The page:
Things to Consider When Transferring Objects to a Cleanroom
There are important rules to remember when transferring raw materials into a cleanroom. Products, equipment, and even operators can introduce contaminants which could be extremely dangerous for the controlled environment. In most cases, new items might be wiped down, cleaned, repackaged, or prepared a proper way to enter a cleanroom safely. There are three most used transfer methods.
Multiple Cleanroom Bag Method
Personnel uses cleanroom bags to protect any materials being transitioned into the cleanroom. The number of clean bags per item varies depending on the manufacturing process. When multiple level classification areas are involved, the outside clean bag is removed at each new level entered. Once it reaches the final level, the last bag is removed. When using this method, the contaminants from lower classification areas are not being tracked into the controlled environment. Some manufacturing materials are supplied in several clean bags making the outside bag potentially very contaminated, so it serves to exercise caution when removing it.
This method calls for wiping or spraying products or materials with a suitable disinfection solution before entering the clean area in airlock. This process supplies greater control of preventing contamination because it regulates the amount and types of disinfectants used. The critical thing to remember is that materials should be wiped down using a traditional wiping technique – wiping from the cleanest to the least clean area using overlapping strokes in one direction. This method can be used by itself or implemented in addition to the clean bag method. Most of the companies creates their own SOP (Standard Operating Procedure) for disinfection materials, cleaning locations, technics so that identical results can be achieved every time.
Direct Sterilization Method
The direct sterilization method is probably the most effective, but it has a price. The facility would need special equipment such as a pass-through autoclave. Once the materials are placed in one side of the autoclave, the sterilization cycle begins. The process usually includes a vacuum, steam, HEPA air supply and cooling sequence depending on the material.
Certain materials are not allowed in a cleanroom at all. For example, cardboard and wood cannot enter a cleanroom because such materials can shed contaminant fibers or even bring mold into the controlled environment. Certain products packaged in cardboard must be removed from the box before they enter the room.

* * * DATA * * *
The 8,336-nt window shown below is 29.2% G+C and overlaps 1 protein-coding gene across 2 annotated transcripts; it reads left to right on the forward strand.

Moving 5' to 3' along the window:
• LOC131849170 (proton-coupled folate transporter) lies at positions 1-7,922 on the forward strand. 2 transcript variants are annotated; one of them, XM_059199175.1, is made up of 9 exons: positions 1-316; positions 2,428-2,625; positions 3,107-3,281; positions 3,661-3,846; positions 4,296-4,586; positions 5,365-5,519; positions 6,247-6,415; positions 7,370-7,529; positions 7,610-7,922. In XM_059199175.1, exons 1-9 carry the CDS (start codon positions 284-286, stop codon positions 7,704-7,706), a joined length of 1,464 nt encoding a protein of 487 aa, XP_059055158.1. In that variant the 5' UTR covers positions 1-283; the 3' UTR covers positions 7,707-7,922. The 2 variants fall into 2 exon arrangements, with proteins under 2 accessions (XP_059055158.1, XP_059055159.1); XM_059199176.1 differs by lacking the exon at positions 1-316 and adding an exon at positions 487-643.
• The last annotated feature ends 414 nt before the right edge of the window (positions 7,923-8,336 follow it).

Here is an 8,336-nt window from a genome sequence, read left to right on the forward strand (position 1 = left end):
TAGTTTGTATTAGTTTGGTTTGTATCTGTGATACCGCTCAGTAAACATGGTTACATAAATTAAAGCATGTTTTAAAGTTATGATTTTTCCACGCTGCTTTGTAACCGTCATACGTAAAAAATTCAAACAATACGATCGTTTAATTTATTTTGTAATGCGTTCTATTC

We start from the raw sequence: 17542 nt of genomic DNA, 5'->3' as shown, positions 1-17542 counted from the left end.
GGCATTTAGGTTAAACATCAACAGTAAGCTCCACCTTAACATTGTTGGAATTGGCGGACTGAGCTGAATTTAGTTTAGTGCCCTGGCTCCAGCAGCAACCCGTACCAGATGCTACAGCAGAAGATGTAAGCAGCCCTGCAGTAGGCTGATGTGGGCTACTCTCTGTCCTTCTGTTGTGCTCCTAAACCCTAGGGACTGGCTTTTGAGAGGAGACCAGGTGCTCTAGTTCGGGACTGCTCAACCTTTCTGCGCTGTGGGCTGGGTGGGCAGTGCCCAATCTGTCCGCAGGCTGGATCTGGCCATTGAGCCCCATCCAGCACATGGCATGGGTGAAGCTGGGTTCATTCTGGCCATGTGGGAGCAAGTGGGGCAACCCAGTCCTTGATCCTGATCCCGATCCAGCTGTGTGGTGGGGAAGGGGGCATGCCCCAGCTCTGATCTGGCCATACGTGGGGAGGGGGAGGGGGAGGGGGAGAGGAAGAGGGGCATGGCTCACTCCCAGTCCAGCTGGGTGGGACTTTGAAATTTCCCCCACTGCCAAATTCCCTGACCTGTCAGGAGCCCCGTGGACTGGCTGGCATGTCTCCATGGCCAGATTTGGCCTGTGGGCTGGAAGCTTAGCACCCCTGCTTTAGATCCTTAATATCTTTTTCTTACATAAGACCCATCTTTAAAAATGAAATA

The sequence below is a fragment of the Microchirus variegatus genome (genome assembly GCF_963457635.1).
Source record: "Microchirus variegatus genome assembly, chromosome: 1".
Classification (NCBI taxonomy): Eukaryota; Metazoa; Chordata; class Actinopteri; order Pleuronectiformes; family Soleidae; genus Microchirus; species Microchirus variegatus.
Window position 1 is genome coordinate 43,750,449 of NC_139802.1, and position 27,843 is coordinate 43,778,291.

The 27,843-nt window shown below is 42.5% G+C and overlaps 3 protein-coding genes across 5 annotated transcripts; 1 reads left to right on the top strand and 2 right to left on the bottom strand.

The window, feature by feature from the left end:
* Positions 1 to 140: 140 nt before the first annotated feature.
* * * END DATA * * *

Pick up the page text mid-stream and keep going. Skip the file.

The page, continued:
Another dangerous contamination element is the operators. People working in the cleanroom should go through the disinfection process before entering a cleanroom. There should be a specific gowning room to avoid contaminants from the personnel’s everyday clothing. Every person’s hygiene plays a significant role in contamination control as well. Operators should maintain personal hygiene – taking showers, washing hands, wearing clean clothes. It is essential to educate the staff about the appropriate hygiene habits. Controlled Environment like Biopharmaceutical applications required more controlled procedure – double gowning, air showers etc. for operators to enter cleanroom area.
The transfer process in a cleanroom is an essential element in contamination control. Unfortunately, the material process training is usually not given enough time, which results in employees and operators missing significant steps. It is crucial that personnel understand the importance and responsibility of their actions and how they might affect the production. It is advised that the management provides vital support and understanding when training the material transfer processes.
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